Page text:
Tyrannosaurus rex is perhaps the most famous of all dinosaurs. It and its closest kin, a group referred to as “tyrannosaurs”, have been embedded in popular culture as powerful and mobile predators.
Consider the below scene from the 1993 blockbuster Jurassic Park; an adult T. rex chases down a speeding Jeep — much to the thrill of the audience.
But Jeeps and fanciful theme parks aside, are these depictions realistic?
Our research, published today in the Journal of Vertebrate Paleontology, shows while young tyrannosaurs may have indeed been the vision of wrath depicted above, they likely became broader-footed, bulky and less mobile in adulthood.
A new perspective
Previous arguments about the way tyrannosaurs did (or didn’t) run either focused on their bones, or relied on computer models to simulate their running abilities.
Apart from being smaller, the skeletons of young tyrannosaurs are also more lightly built than their bulkier parents, which suggests they were probably faster and more nimble for their body size. Juveniles tended to have relatively longer legs and smaller skulls, and weighed much less than a fully grown adult.
In fact, the volume of leg muscles needed to sustain a fast running pace in a six-tonne adult T. rex would have probably been biologically impossible. This would require the dinosaur having as much as 86% of its total body weight just as leg muscle!
However, skeletons only represent part of the story. Fossilised footprints provide a unique snapshot in time of how an animal (or species) moved about its environment — one not provided by skeletons.
Fossilised footprints are a fleshed-out image of the feet as they once appeared in real life, with the soft parts still intact.
In 2015 and 2018, our team discovered a new collection of tyrannosaur footprints in rocks at a lonely outpost in western Canada, which we introduce for the first time in our new paper.
These footprints presented a unique opportunity to study how tyrannosaurs’ foot shapes changed from youth to adulthood. If their relative mobility decreased as they grew — as was previously hypothesised from studying their skeletons — then we’d expect this to be expressed in foot shape, too.
Younger and swifter animals would have more slender feet, whereas older individuals would have bulkier feet, less suited for speed and agility.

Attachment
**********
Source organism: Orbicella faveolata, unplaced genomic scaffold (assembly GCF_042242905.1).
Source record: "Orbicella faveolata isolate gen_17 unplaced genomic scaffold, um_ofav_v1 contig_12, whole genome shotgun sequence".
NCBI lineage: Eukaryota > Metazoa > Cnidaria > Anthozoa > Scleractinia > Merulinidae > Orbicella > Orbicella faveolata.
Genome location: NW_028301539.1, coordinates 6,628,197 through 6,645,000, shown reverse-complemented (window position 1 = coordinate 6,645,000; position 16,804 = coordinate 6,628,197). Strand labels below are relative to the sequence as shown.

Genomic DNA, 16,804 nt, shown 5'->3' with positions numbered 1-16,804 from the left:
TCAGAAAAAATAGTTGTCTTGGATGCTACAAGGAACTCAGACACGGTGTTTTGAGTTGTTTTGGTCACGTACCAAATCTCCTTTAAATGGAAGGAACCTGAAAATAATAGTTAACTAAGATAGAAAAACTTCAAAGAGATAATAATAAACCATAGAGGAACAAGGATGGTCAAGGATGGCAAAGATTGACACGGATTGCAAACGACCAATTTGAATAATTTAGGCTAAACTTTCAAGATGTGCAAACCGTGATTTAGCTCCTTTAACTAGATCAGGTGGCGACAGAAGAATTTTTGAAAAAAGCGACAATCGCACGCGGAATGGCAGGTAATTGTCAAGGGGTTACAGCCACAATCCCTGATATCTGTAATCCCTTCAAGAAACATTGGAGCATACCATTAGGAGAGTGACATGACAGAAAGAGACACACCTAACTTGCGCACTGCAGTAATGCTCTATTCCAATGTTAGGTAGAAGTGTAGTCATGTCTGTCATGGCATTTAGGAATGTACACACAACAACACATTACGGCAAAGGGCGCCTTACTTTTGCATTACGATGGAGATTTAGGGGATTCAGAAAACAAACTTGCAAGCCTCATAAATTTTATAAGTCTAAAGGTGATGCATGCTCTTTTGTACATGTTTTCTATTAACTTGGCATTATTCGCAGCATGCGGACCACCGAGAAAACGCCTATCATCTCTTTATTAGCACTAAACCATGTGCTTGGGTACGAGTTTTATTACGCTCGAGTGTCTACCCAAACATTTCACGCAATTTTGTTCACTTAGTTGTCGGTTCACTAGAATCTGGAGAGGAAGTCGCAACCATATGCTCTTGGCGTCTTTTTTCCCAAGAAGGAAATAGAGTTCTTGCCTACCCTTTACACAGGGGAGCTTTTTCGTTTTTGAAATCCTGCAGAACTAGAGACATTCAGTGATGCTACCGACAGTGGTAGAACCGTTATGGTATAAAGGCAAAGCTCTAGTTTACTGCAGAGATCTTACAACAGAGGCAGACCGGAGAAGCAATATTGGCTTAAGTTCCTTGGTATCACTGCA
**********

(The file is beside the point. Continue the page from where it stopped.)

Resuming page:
Tracking ancient footprints through bear country
The tyrannosaur tracks we found remain preserved in a wilderness area near Grande Prairie in Northwestern Alberta, Canada. The region is known for its bitter cold winters, which causes the rivers to flood in spring as snow-melt rolls off the nearby Rocky Mountains.
The footprints themselves are preserved along a bank of the Redwillow River, surrounded by Boreal forest, which today is home to wildlife including brown bears, black bears and wolves.
Thankfully our close encounters were largely with deer, although swarms of mosquitoes were a constant nuisance.
Tyrannosaur footprints in this area can be identified by the presence of three long and narrow toes, often with sharp, pointed claw marks. We found up to ten footprints, all about 72 million years old, ranging from 30 to 62 centimetres in length.
Although no bones were discovered, the footprints may have belonged to Albertosaurus. This tyrannosaur lived in Alberta at that time and was an earlier and smaller relative of T. rex.
My, what big heels you have!
Using a method called geometric morphometrics, we analysed the best tyrannosaur footprints from our collection of tracks, along with previously discovered footprints.
This method mathematically removes the effect of overall size difference between each footprint while examining important differences in footprint shape.
Applied to our samples, we found the main difference across all footprints was the surface area and width of the heel relative to the footprint’s length.
Larger prints had proportionally larger heels while smaller tracks had narrower, smaller heels.
This difference likely relates to the imposing size of an adult tyrannosaur, or specifically an adult Albertosaurus, which may have weighed between 1,300 and 2,200 kg.
A wider and more fleshy heel probably helped adults maintain balance and support increased weight, but likely came at the expense of speed and agility.
Our work on footprints serves to support the hypothesis that as tyrannosaurs grew they underwent a shift from quick, sprightly juveniles to slower, heavy-set adults.
Slowed down by old age
Would this have been a problem for catching food as an adult tyrannosaur? Probably not. The large four-legged herbivores they hunted, such as Edmontosaurus regalis (which weighed about 4,000kg), were probably even slower.
So what about that chase scene from Jurassic Park?
Well, we still can’t be certain exactly how fast an adult T. rex could run. But we can say heavier and bulkier adults were probably slower for their body size than more slender juveniles.
Perhaps it should have been a juvenile tyrannosaur chasing that Jeep instead. Although, this wouldn’t have been quite as scary.
Nathan James Enriquez, PhD Student, University of New England; Nicolas Campione, Senior lecturer, University of New England, and Phil Bell, Palaeontologist, Earth Science Faculty, University of New England